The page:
Listen out too for Ricardo Tejero’s tenor sax, he covers composition whilst retaining a horn full of solos.  When he and Carmona crash through the end of Waiting For Javier/Luzern it is like someone has just upset the furniture.  Prior to the eruption Hawkins had been leaning on Monk’s legacy, with Lash’s bass folding out a complex line beneath him.  Tejero and Carmona storm in and thunder their grab for the ears, but (there is always a ‘but’) the pianist doesn’t let go.  Alexander Hawkins gives the guys a shaft of space then places a beautiful piano figure in under the rough stuff happening above him.  It is a really neat interaction.  I like it very much.

Ricardo Tejero also plays Bb clarinet.  On Double File, piano and clarinet conceive a fragile introduction which is the stuff of spells.  As bass and drums join them improvisation and composition are blurred around the edges so it becomes literally a double file of written dots and spontaneous music.  Slightly irritating for me is that they stop just at the point where continuation could have taken them somewhere even more expansive.

Opabinia is Dominica Lash’s mind at work.  There are a couple of tracks that are only seconds short, they come and go, an idea, then no more.  Other pieces extend into fascinating studies that track the art of the impossible.  Personally, I’d have given the whole band a little more time with this material but, it’s their show.  I recommend it.  There’s something going on here.      

Click here to sample the album.

Steve Day






Tony Milliner - My Favourite Things

Tony Milliner

Gerry Mulligan - Grand Tour

Tony’s favourite choice this month comes from the Gerry Mulligan album, The Age Of Steam. Tony says: ‘For some reason this track has always brought tears to my eyes. It is quite short, but a lovely arrangement. The whole album isGerry Mulligan The Age of Steam album worth listening to.’

Click here to listen to Grand Tour.

The Age Of Steam is a specific album in the Gerry Mulligan canon, distinctive, reflective, atmospheric and illustrating the saxophonist’s interest in trains. A commentator on the YouTube page goes as far as to say: ‘Age of Steam is one of my very favourite albums made by anyone. I’ve always thought of it as Gerry’s “Pet Sounds”, “Physical Graffiti”, “Kind Of Blue”, or something. His very own personal masterpiece.’

There are many enjoyable tracks on this album, most of which you can now listen to on YouTube. Click here for the more upbeat title track The Age Of Steam.

Gerry MulliganThe album was recorded in 1971 (and released on A&M Records in 1972) as Gerry Mulligan continued hiswork with orchestral arrangements started the year before with a performance of Dave Brubeck’s A Light In The Wilderness. Throughout the 1970s and 1980s, he worked to build and promote a repertoire of baritone saxophone music for orchestra.

The band includes Tom Scott (tenor and soprano), Bud Shank (alto and flute), Bob Brookmeyer (trombone) and Harry ‘Sweets’ Edison (trumpet).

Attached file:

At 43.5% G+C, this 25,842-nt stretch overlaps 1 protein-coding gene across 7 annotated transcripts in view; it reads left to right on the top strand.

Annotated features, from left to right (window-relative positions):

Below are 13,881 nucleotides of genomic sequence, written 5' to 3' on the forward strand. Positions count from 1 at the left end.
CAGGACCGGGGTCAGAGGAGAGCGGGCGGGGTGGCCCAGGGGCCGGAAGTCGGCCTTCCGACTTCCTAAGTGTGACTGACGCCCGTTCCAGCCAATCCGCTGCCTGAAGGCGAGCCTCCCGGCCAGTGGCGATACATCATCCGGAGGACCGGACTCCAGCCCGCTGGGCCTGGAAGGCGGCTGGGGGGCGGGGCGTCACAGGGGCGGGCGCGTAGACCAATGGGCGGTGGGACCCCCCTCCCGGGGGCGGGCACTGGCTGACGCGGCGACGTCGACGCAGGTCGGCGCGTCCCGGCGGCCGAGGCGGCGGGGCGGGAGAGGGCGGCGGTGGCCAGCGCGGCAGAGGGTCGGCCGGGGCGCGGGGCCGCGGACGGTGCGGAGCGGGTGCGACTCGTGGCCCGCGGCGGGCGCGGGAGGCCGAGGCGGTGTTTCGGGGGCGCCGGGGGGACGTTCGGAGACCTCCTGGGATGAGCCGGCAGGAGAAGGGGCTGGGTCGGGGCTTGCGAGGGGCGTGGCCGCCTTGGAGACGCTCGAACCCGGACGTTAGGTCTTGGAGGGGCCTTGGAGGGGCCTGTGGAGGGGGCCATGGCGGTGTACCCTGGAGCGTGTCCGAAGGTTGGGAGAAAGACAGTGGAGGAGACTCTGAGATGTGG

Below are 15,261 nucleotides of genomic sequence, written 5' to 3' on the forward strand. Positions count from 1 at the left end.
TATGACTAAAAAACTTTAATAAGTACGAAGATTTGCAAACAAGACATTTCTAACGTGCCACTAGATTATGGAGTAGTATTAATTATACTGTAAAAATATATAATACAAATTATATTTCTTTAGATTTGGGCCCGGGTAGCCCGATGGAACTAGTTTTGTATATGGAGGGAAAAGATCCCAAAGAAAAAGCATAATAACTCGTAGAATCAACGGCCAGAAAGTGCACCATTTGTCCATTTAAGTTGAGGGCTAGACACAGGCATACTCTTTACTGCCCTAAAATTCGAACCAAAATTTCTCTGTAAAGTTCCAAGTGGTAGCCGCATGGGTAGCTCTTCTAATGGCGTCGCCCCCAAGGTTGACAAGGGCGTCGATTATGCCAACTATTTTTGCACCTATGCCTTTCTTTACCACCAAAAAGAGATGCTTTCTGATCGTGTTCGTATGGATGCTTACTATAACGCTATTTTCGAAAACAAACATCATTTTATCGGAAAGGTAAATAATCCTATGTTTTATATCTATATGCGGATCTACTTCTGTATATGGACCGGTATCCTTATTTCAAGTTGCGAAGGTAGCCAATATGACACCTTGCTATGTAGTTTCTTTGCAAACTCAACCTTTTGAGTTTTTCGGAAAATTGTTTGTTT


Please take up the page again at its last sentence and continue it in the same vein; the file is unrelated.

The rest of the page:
Perhaps the best known of the tunes from the album is K4 Pacificclick here.

The album seems to be currently unavailable as a CD (except used) but is available as a download (click here). You can also watch an interview with saxophonist Tom Scott if you click here.


And Then I Rang Clark Terry ...

Pianist David Stevens, now retired and living in Australia, tells us about his encounters with a list of jazz musicians that most people only get to hear:

It all began when my then wife and I met a young photographer at a party somewhere in London, who we found out was the son of the  legendary Mezz Mezzrow (his real name was Milton Mesirow).

When he heard we were planning a trip to Paris he said "You must look up my Dad", and gave us his phone number. In Paris, we duly contacted Mezz, and he proved to be a delightful  fellow, telling us stories about his life, showing us round and introducing us to local musicians, who (unlike Eddie Condon)  revered him.  All went beautifully until one day, at a restaurant, I unwisely mentioned that I liked Charlie Parker. That did it.  Mezz was on his feet, shouting abuse at me - much to the amusement of my wife and the other customers.  He stalked out, and we didn't see him again.

Trummy Young and Louis ArmstrongBack in London, we met Milton junior once more.  Of course he laughed at the Charlie Parker incident, saying "That's the way he is".  He invited us to his 21st birthday at a flat in Hampstead, which we happily accepted.  He said his godfather would be there.  We looked blank.  "You'll be glad to meet him" said Milton, "his name's Louis Armstrong".  So that's how we met Louis, and the Allstars, who also came along to the party.  It was at the end of a series of concerts they'd been doing in London.

I was chatting with Trummy Young, and asked how they were enjoying London when they weren't playing.  Lots of parties and outings, no doubt?  "Well, no", said Trummy, "We just hang around the hotel, play cards and watch TV."

Trummy Young and Louis Armstrong

 I was amazed.  Here were these famous guys, being cheered by huge audiences every night, but when they weren't playing there was no-one to talk to them.  I resolved to do something about it when the next American jazz group was in town.